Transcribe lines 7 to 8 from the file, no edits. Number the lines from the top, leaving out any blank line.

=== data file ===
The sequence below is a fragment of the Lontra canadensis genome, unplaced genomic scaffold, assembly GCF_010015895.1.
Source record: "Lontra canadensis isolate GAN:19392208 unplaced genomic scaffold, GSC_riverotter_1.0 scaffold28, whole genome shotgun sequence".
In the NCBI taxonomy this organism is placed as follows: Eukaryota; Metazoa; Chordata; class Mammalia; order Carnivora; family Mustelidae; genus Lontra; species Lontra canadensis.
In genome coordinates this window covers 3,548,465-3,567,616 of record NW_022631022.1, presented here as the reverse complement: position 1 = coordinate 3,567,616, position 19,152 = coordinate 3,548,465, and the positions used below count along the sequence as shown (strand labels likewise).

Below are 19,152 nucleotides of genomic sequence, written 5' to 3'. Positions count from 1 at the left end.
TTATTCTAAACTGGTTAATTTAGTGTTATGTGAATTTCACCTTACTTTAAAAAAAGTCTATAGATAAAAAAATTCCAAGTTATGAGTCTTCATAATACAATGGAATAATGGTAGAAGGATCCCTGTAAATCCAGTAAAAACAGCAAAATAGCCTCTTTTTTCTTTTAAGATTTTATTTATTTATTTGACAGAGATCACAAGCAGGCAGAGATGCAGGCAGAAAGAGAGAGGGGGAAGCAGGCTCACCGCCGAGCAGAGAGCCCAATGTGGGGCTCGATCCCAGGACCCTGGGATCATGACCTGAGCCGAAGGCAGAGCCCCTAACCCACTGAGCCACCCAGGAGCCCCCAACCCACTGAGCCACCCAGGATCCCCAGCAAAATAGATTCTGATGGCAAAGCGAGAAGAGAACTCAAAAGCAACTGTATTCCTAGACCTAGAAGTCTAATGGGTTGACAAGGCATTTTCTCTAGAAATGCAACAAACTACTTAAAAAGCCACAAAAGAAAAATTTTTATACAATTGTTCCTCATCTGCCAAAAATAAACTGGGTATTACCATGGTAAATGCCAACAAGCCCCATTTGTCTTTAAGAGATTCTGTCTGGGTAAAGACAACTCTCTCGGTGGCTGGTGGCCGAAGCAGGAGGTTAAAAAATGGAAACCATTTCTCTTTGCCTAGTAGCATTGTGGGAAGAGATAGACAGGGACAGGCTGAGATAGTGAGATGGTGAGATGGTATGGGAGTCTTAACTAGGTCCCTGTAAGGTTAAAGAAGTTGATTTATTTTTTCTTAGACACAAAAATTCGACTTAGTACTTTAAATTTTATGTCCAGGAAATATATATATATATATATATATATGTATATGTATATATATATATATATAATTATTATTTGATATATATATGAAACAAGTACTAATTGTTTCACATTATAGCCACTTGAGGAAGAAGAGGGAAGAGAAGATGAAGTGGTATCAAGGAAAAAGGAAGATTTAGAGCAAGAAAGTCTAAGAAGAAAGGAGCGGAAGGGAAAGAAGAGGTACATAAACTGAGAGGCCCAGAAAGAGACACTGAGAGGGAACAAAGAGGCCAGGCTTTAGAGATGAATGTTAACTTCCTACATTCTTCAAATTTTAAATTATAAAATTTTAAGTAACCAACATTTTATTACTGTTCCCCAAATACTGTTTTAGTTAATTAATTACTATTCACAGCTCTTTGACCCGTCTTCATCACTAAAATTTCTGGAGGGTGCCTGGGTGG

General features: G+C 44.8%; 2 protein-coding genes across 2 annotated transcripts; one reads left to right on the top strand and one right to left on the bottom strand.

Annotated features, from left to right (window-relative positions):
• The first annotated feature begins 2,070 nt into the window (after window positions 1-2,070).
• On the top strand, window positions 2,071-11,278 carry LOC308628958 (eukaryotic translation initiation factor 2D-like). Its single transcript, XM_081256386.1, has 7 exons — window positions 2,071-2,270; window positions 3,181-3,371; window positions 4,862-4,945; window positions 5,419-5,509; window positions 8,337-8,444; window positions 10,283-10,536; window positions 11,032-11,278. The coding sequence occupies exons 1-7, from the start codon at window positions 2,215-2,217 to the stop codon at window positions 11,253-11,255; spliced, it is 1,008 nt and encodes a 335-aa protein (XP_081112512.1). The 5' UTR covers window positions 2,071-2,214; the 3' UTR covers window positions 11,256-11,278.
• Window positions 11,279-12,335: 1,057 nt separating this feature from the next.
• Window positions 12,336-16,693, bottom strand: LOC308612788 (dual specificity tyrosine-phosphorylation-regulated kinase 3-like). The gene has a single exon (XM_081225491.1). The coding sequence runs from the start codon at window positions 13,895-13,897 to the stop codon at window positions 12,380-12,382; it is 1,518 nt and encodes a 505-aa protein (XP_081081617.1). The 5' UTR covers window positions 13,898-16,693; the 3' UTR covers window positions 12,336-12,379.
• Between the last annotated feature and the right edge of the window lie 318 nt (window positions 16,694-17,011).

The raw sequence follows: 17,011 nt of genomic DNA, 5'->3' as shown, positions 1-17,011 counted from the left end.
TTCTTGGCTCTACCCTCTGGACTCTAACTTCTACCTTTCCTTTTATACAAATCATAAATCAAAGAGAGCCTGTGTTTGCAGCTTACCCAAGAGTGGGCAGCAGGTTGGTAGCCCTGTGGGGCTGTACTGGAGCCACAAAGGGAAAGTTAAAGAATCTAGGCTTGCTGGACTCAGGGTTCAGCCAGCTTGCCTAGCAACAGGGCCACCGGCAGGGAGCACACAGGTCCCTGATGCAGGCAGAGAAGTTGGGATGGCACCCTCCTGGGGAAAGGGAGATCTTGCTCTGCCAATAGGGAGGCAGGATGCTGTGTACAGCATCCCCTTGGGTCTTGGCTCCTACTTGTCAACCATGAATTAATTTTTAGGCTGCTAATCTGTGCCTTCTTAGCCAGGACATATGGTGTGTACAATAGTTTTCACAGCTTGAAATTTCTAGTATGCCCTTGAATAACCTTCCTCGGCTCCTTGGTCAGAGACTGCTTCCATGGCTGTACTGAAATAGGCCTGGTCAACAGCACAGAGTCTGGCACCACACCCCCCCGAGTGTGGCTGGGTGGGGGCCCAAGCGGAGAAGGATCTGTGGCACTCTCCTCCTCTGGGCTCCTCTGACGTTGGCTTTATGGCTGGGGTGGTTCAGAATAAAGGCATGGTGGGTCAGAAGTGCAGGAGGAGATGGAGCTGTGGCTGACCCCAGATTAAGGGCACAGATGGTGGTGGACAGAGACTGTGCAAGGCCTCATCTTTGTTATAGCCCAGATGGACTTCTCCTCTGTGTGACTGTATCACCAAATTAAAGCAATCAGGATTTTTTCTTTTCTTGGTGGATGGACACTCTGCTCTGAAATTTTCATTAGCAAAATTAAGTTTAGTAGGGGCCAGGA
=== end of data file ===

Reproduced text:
General features: G+C 44.8%; 2 protein-coding genes across 2 annotated transcripts; one reads left to right on the top strand and one right to left on the bottom strand.

Annotated features, from left to right (window-relative positions):